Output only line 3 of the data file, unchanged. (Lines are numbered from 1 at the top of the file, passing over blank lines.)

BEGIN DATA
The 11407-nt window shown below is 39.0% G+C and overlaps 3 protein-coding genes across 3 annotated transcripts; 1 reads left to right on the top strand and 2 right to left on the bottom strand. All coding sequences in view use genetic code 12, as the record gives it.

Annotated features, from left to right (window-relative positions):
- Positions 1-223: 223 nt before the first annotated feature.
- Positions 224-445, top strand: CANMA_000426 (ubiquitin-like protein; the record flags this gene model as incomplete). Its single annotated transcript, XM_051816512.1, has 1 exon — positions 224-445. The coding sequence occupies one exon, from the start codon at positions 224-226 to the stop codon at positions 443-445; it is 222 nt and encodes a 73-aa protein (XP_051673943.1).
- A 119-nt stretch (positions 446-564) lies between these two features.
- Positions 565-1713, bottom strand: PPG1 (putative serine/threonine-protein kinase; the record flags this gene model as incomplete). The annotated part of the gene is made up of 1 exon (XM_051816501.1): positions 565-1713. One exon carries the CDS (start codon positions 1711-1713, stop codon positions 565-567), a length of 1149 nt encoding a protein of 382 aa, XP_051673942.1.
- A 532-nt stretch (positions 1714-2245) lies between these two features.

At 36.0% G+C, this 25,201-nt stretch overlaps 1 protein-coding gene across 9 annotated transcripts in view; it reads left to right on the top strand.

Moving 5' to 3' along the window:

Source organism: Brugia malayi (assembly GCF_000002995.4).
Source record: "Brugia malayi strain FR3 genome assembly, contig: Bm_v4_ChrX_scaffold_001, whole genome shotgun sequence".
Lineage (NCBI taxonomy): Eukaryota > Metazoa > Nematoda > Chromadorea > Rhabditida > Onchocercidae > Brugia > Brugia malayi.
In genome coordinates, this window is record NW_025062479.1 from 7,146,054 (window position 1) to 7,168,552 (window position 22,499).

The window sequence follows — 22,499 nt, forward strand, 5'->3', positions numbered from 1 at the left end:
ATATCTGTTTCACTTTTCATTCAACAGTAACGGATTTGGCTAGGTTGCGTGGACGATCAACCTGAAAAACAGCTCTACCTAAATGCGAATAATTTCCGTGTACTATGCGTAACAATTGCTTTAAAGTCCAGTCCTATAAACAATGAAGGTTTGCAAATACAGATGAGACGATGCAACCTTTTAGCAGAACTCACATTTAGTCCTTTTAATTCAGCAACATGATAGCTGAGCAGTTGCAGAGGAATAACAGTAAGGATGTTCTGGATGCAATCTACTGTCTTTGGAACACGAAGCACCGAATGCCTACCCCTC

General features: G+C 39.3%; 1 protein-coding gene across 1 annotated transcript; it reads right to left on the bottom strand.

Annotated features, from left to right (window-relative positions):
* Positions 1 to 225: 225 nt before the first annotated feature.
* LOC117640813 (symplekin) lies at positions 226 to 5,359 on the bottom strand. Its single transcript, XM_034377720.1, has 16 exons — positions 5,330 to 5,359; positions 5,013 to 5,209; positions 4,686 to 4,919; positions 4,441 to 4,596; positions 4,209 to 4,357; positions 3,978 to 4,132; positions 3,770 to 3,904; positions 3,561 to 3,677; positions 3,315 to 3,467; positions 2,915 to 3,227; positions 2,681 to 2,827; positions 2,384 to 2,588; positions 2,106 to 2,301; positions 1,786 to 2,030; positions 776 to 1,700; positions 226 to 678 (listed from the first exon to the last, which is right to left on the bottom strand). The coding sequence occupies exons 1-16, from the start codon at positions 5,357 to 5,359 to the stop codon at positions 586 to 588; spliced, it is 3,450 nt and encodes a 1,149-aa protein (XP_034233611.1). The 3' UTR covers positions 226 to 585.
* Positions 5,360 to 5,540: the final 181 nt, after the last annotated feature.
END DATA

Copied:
- Positions 1-223: 223 nt before the first annotated feature.